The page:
ROV Plan Overview

Routine office visit documentation can be more succinct and direct than that of an initial visit for an episode of care. Examples of this are found in the plan section and the full treatment plan in the corresponding section of an initial visit. At the beginning of an episode of care, the provider lays out the plan for the full episode while the plan section of a routine office visit simply outlines what was completed that day and the services rendered to select the appropriate codes.

Parts of the Plan

The Plan section of an ROV note is usually the quickest and easiest to complete; it’s also the most important element for compliance because it determines the coding needed to ensure proper billing. Use this guide to ensure all required elements are included. The following ROV PLAN overview is a table with the 7 different Plan elements and their rationale. We have broken the list up into 2 pages, for ease of its’ digestion. This is not an exhaustive list, but a guide to help you identify any holes in your documentation that may need to be filled or resolved.

ROV PLAN Overview

Treatment
Includes Rationale
Primary: CMT/Technique

    • 1o Subluxations
    • 2o Incidental Subluxations
Primary Treatment:  Usually Chiropractic Manipulative Treatment (CMT) (98940-98943). The spinal regions that have been prescribed treatment are noted here. Indicate the specific segments adjusted. Best practice is to identify the medically necessary spinal segments separately from the compensatory, clinically appropriate spinal segments that were adjusted. This makes it easier to count spinal regions and apply correct CMT billing codes.
Secondary or Supportive Therapy:

    • Passive (attended/unattended)
    • Active therapies
    • Total therapy time
Supportive Therapies and Procedures: If ancillary services are rendered (e.g., modalities and procedures), record each according to best practices; documentation should include time spent, location, and intensity. If multiple timed codes are performed, include total time in the documentation. For therapeutic procedures, documentation may need to include the number of reps for exercises, or the muscle groups involved if providing muscular therapy. Always include who performed the service if other than the doctor. The services should follow the detail outlined in the treatment plan, simply list the service and details. Coding comes from the documentation so the appropriate code should be clear and based on the daily plan documentation.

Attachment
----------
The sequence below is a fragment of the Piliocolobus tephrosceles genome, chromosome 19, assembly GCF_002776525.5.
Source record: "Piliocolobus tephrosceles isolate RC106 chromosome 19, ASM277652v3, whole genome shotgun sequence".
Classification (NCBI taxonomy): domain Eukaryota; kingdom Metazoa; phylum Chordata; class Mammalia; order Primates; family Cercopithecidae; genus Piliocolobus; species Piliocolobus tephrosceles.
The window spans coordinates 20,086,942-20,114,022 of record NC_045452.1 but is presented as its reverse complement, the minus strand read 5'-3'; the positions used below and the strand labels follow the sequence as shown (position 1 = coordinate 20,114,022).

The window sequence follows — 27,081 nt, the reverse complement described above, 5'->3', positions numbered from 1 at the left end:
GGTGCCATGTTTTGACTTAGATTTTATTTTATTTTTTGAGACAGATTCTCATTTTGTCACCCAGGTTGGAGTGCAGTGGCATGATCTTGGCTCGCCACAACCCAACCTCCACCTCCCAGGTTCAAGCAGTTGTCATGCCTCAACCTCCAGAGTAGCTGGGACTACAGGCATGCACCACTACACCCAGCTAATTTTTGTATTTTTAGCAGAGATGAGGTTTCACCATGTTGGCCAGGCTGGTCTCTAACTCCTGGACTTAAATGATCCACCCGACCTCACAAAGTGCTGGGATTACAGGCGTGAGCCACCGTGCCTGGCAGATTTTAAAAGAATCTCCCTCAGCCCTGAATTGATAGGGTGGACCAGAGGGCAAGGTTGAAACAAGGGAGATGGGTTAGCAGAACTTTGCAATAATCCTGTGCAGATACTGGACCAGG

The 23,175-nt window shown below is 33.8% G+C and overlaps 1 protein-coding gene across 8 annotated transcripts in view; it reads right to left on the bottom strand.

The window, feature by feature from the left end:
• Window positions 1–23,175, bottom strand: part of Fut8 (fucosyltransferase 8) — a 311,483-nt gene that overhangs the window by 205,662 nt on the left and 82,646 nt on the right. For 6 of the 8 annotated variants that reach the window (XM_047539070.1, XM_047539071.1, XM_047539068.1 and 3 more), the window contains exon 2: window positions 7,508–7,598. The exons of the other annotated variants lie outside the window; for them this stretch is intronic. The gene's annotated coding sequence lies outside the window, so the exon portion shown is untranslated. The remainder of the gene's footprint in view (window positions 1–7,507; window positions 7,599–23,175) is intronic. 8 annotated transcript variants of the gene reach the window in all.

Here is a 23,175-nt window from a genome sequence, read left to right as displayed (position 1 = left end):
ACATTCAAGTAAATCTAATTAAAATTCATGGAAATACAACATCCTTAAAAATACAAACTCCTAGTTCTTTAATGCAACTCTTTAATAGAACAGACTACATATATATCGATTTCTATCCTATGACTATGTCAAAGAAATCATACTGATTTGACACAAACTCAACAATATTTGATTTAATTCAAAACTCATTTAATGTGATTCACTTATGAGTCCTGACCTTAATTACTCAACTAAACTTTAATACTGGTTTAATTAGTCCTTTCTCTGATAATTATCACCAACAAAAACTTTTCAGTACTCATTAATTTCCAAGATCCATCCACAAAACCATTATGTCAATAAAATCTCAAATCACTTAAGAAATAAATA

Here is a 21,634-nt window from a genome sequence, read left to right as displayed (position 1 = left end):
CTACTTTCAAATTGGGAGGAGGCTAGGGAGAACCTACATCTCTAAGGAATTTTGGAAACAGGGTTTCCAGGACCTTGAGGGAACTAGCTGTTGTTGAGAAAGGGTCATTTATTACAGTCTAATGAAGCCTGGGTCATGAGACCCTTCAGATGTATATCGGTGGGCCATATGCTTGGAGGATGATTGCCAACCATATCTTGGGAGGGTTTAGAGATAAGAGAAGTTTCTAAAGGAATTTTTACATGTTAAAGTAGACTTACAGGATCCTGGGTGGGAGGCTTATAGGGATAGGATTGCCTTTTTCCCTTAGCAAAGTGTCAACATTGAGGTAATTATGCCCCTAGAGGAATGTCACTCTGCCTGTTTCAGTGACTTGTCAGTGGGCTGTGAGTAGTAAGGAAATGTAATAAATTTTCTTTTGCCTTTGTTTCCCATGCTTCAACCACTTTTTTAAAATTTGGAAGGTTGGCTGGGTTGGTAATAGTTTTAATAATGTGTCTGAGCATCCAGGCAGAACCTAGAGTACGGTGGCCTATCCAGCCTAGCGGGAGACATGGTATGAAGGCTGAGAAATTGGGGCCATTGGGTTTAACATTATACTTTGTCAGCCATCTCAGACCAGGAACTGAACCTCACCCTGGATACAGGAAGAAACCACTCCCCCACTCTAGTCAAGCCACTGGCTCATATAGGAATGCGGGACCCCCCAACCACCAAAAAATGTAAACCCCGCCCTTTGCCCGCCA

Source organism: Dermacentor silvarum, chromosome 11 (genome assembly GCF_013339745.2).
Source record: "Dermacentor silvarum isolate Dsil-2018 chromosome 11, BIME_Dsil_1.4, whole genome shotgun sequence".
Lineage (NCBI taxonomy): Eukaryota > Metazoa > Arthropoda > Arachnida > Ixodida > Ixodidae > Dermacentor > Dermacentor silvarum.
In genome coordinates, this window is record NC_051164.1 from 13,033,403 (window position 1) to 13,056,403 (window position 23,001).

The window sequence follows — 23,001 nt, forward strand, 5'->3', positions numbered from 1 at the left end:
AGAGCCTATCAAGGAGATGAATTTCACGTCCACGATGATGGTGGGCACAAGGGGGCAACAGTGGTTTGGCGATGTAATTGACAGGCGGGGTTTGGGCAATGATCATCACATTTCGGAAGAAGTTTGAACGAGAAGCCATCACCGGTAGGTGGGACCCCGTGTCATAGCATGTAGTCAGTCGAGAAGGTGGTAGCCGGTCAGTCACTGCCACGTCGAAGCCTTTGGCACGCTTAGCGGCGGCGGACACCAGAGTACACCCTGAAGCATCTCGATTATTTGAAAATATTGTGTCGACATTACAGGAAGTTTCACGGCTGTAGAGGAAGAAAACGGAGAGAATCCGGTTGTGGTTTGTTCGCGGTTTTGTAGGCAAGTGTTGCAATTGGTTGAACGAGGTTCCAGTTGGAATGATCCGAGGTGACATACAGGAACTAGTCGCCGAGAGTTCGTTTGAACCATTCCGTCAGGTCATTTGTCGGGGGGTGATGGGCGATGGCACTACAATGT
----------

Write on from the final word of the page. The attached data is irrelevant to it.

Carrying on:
DME Rx
Includes Rationale
Orthotics, heel lifts,
EMS units, etc.
Durable Good Dispensed: If any supplies or durable goods are dispensed (e.g., a pillow, a belt, prescribed orthotics, etc.) add the details to the plan section. List the item dispensed; include all orthotics (e.g., ankle braces, pedal arch supports, heel lifts, low back belt supports, shoulder braces, wrist braces, TMJ Splints, etc.), EMS or TENS units, Vaso pneumatic cryotherapy packs, etc.
Counseling
Includes Rationale
Diagnostic test results; prognosis, risk & benefits; instructions; compliance; risk factor reduction; patient and family education “Counseling” occurs when you discuss the following with a patient or their family member:

  • Diagnostic results (Radiology: Xray/MRI/CT/ Dexa Scan/US, blood labs, NCV, Needle EMG
  • Prognosis
  • Risks and benefits of the treatment options (conservative care options, more invasive options such as injections, surgical consults, or surgery). Be sure to know and communicate to the patient the threshold they need to reach to get to a referral for the more invasive options).
  • Instructions for treatment and/or follow up
  • Importance of compliance with chosen management option
  • Risk factor reduction (examples include):
    • Problems related to obesity, HBP, elevated cholesterol and/or Cardiac CRP; tobacco use and abuse, alcohol abuse, illicit drug use and abuse, other behaviors related to addiction.
    • Prescribed dietary changes, injury prevention practices.

Patient and family education (we may need to teach a spouse how to help or care for the patient, to help get them up and down from a chair or the bathroom, for example).